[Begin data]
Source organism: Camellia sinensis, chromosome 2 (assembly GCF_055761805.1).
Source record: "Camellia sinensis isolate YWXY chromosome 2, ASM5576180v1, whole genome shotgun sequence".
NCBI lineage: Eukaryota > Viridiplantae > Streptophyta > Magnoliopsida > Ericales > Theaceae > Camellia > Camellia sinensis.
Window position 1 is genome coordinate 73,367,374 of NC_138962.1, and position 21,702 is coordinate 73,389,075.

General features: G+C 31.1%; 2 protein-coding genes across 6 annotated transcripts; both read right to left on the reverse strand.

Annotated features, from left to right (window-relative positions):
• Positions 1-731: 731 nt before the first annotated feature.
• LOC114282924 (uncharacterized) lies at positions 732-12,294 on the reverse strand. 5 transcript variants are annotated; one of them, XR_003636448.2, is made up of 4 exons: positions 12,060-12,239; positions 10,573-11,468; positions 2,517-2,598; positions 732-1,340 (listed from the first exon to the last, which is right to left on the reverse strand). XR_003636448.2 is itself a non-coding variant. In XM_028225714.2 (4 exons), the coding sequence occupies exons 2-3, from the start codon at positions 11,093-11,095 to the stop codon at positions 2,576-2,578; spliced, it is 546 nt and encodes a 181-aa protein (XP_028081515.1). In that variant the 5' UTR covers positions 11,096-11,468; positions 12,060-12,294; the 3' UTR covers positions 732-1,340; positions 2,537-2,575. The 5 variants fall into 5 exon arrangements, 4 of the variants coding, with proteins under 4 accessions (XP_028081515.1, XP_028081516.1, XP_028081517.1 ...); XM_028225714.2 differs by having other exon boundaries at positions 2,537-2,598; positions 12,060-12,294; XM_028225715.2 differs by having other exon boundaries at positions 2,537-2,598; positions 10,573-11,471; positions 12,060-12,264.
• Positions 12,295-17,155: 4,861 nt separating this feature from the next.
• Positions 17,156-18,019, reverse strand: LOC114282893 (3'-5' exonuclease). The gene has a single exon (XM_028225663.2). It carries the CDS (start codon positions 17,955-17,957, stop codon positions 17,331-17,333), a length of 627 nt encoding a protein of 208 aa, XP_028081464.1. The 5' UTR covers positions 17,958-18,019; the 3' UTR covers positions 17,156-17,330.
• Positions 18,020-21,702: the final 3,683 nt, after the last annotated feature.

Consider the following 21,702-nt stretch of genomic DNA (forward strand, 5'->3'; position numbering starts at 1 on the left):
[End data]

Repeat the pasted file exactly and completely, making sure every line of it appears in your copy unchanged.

Source organism: Camellia sinensis, chromosome 2 (assembly GCF_055761805.1).
Source record: "Camellia sinensis isolate YWXY chromosome 2, ASM5576180v1, whole genome shotgun sequence".
NCBI lineage: Eukaryota > Viridiplantae > Streptophyta > Magnoliopsida > Ericales > Theaceae > Camellia > Camellia sinensis.
Window position 1 is genome coordinate 73,367,374 of NC_138962.1, and position 21,702 is coordinate 73,389,075.

General features: G+C 31.1%; 2 protein-coding genes across 6 annotated transcripts; both read right to left on the reverse strand.

Annotated features, from left to right (window-relative positions):
• Positions 1-731: 731 nt before the first annotated feature.
• LOC114282924 (uncharacterized) lies at positions 732-12,294 on the reverse strand. 5 transcript variants are annotated; one of them, XR_003636448.2, is made up of 4 exons: positions 12,060-12,239; positions 10,573-11,468; positions 2,517-2,598; positions 732-1,340 (listed from the first exon to the last, which is right to left on the reverse strand). XR_003636448.2 is itself a non-coding variant. In XM_028225714.2 (4 exons), the coding sequence occupies exons 2-3, from the start codon at positions 11,093-11,095 to the stop codon at positions 2,576-2,578; spliced, it is 546 nt and encodes a 181-aa protein (XP_028081515.1). In that variant the 5' UTR covers positions 11,096-11,468; positions 12,060-12,294; the 3' UTR covers positions 732-1,340; positions 2,537-2,575. The 5 variants fall into 5 exon arrangements, 4 of the variants coding, with proteins under 4 accessions (XP_028081515.1, XP_028081516.1, XP_028081517.1 ...); XM_028225714.2 differs by having other exon boundaries at positions 2,537-2,598; positions 12,060-12,294; XM_028225715.2 differs by having other exon boundaries at positions 2,537-2,598; positions 10,573-11,471; positions 12,060-12,264.
• Positions 12,295-17,155: 4,861 nt separating this feature from the next.
• Positions 17,156-18,019, reverse strand: LOC114282893 (3'-5' exonuclease). The gene has a single exon (XM_028225663.2). It carries the CDS (start codon positions 17,955-17,957, stop codon positions 17,331-17,333), a length of 627 nt encoding a protein of 208 aa, XP_028081464.1. The 5' UTR covers positions 17,958-18,019; the 3' UTR covers positions 17,156-17,330.
• Positions 18,020-21,702: the final 3,683 nt, after the last annotated feature.

Consider the following 21,702-nt stretch of genomic DNA (forward strand, 5'->3'; position numbering starts at 1 on the left):